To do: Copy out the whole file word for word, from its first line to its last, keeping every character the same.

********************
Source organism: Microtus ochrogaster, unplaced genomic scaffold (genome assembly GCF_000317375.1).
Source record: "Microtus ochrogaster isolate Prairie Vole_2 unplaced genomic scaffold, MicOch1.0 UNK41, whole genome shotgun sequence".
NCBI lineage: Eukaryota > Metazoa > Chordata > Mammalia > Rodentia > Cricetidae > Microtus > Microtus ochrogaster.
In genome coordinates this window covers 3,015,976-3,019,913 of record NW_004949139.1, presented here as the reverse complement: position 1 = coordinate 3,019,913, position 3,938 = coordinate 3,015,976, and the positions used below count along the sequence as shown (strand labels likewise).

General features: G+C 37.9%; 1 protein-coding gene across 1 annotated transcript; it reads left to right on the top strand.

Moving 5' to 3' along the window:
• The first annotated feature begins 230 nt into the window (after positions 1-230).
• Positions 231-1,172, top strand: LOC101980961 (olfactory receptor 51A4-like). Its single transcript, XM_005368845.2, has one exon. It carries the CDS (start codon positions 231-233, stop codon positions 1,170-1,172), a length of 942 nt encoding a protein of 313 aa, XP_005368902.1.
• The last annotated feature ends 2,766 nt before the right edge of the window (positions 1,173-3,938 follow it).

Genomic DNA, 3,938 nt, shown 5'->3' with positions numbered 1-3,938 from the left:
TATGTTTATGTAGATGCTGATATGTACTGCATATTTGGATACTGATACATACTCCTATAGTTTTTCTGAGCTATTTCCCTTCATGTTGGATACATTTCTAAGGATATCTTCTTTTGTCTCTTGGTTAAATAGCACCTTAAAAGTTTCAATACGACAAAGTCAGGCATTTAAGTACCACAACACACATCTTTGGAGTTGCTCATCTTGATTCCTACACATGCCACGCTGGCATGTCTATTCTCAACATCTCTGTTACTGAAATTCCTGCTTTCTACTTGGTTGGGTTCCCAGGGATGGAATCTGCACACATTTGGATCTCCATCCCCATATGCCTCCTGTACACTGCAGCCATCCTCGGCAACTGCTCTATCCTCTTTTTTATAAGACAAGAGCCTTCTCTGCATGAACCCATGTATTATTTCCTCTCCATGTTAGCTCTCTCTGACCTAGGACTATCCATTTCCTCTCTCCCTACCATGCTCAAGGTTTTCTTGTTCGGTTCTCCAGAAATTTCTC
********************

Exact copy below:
Source organism: Microtus ochrogaster, unplaced genomic scaffold (genome assembly GCF_000317375.1).
Source record: "Microtus ochrogaster isolate Prairie Vole_2 unplaced genomic scaffold, MicOch1.0 UNK41, whole genome shotgun sequence".
NCBI lineage: Eukaryota > Metazoa > Chordata > Mammalia > Rodentia > Cricetidae > Microtus > Microtus ochrogaster.
In genome coordinates this window covers 3,015,976-3,019,913 of record NW_004949139.1, presented here as the reverse complement: position 1 = coordinate 3,019,913, position 3,938 = coordinate 3,015,976, and the positions used below count along the sequence as shown (strand labels likewise).

General features: G+C 37.9%; 1 protein-coding gene across 1 annotated transcript; it reads left to right on the top strand.

Moving 5' to 3' along the window:
• The first annotated feature begins 230 nt into the window (after positions 1-230).
• Positions 231-1,172, top strand: LOC101980961 (olfactory receptor 51A4-like). Its single transcript, XM_005368845.2, has one exon. It carries the CDS (start codon positions 231-233, stop codon positions 1,170-1,172), a length of 942 nt encoding a protein of 313 aa, XP_005368902.1.
• The last annotated feature ends 2,766 nt before the right edge of the window (positions 1,173-3,938 follow it).

Genomic DNA, 3,938 nt, shown 5'->3' with positions numbered 1-3,938 from the left:
TATGTTTATGTAGATGCTGATATGTACTGCATATTTGGATACTGATACATACTCCTATAGTTTTTCTGAGCTATTTCCCTTCATGTTGGATACATTTCTAAGGATATCTTCTTTTGTCTCTTGGTTAAATAGCACCTTAAAAGTTTCAATACGACAAAGTCAGGCATTTAAGTACCACAACACACATCTTTGGAGTTGCTCATCTTGATTCCTACACATGCCACGCTGGCATGTCTATTCTCAACATCTCTGTTACTGAAATTCCTGCTTTCTACTTGGTTGGGTTCCCAGGGATGGAATCTGCACACATTTGGATCTCCATCCCCATATGCCTCCTGTACACTGCAGCCATCCTCGGCAACTGCTCTATCCTCTTTTTTATAAGACAAGAGCCTTCTCTGCATGAACCCATGTATTATTTCCTCTCCATGTTAGCTCTCTCTGACCTAGGACTATCCATTTCCTCTCTCCCTACCATGCTCAAGGTTTTCTTGTTCGGTTCTCCAGAAATTTCTC